I tried going for a run two weeks later and the first mile was fine, but going into the second one I started to feel discomfort and had to slow down to a walk. It wasn’t until 4 weeks after the injury that I was able to go for a decent run. I did squeeze in several walks during the time I was not able to run. The race was now just two weeks away and the longest distance I had run throughout the whole process was 8 miles, but this had been a month and a half prior. I went for a few 3-4 mile runs and felt a little tired, but my recovery time was good.

One week before the race I went for a 5 mile run that I completed at a 9min/mile pace with a couple of splits as fast as 8 min/mile. When I finished this run I recovered some of my confidence and once again felt like I was actually going to be able to finish the race. But I was not about to call it just yet. I decided to forget about the < 2 hour goal. The remaining of the week I went for one more 3 mile run and a few walks with my family. I was in as good of a shape as I could be given the circumstances and going for any other run at this point would probably just get me tired for the race rather than help me. 

I decided to walk to the start line from home. I made it my warm-up. It was only about a mile away, and I got to see the people running the full marathon as they sped down the road. When I made it to my corral, the energy level of the place was incredible. I had been placed with the group that had a projected finishing time of 1:50 and I knew that I was easily going to be able to keep up that pace for the first 6-8 miles. After that I would have to reassess and adjust as needed. As it turned out, there was no need to adjust.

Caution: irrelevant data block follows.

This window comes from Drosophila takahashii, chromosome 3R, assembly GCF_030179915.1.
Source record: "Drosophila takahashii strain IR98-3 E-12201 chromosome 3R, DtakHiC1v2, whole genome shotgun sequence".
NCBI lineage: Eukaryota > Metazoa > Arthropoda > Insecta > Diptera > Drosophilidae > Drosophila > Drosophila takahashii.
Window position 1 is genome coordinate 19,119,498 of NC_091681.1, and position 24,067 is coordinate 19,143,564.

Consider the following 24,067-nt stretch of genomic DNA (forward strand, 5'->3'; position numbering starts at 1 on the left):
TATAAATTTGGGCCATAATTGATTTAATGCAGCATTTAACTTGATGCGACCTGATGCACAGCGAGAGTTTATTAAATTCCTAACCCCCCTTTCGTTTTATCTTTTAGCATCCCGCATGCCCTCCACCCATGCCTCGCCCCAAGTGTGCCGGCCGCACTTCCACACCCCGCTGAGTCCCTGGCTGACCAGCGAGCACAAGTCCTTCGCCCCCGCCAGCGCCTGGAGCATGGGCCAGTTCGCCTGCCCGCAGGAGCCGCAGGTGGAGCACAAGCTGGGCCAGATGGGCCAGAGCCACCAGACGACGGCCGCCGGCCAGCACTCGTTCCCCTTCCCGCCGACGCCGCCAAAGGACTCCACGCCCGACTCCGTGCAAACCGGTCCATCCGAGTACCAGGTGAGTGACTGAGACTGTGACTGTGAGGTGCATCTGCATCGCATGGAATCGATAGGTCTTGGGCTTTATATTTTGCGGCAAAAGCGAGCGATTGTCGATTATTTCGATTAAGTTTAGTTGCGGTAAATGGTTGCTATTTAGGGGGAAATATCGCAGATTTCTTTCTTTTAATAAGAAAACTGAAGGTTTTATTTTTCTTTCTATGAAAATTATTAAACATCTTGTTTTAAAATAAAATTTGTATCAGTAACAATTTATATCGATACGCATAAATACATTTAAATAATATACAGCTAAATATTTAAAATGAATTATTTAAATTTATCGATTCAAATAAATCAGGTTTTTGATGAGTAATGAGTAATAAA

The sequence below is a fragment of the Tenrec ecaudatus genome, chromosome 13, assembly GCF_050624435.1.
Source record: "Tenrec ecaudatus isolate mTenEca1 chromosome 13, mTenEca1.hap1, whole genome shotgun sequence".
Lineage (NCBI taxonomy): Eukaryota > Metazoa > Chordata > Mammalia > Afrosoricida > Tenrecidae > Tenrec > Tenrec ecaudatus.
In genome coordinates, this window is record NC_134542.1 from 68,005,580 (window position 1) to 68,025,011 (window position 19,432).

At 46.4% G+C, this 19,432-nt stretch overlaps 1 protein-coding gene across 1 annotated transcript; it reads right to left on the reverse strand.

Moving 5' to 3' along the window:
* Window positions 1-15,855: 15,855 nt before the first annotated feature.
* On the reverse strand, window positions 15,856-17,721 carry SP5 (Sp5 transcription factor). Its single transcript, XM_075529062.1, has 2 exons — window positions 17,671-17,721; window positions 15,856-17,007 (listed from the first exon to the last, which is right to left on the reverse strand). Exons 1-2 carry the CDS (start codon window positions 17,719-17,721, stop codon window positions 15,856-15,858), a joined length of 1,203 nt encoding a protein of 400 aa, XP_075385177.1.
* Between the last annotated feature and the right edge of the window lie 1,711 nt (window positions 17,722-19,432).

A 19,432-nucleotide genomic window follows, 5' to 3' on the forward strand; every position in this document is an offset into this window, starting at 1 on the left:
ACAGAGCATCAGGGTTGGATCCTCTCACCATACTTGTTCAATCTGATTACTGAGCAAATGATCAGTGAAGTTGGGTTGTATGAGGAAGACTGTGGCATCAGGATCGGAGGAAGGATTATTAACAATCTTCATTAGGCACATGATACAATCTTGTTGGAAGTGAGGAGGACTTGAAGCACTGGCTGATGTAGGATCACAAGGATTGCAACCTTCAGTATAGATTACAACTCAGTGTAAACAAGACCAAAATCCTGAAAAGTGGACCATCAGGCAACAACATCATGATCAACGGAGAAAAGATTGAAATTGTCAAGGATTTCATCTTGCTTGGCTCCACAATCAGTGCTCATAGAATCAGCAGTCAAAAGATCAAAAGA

After I crossed the START line, everything became a hum of bouncing soles. All I focused on at any given time was the next step I had to take. There were some scattered voices here and there, but then we went back to the thousands of gentle taps on the concrete. There was some encouragement going on, and people handing out water, Gatorade, Vaseline, salt, mimosas, beer and tequila shots, but all the energy was in the humming of the tennis shoes. There were bands playing music along the way. There was a group of runners dressed as Elvis pushing a jukebox in a cart. There was a guy dribbling two basketballs. There was Manny and Adrianne. There were people tripping and some even passing out. There were some hills, buildings, trees, and policemen guiding traffic.

And then Tania and Dante waving and cheering for me at mile 10.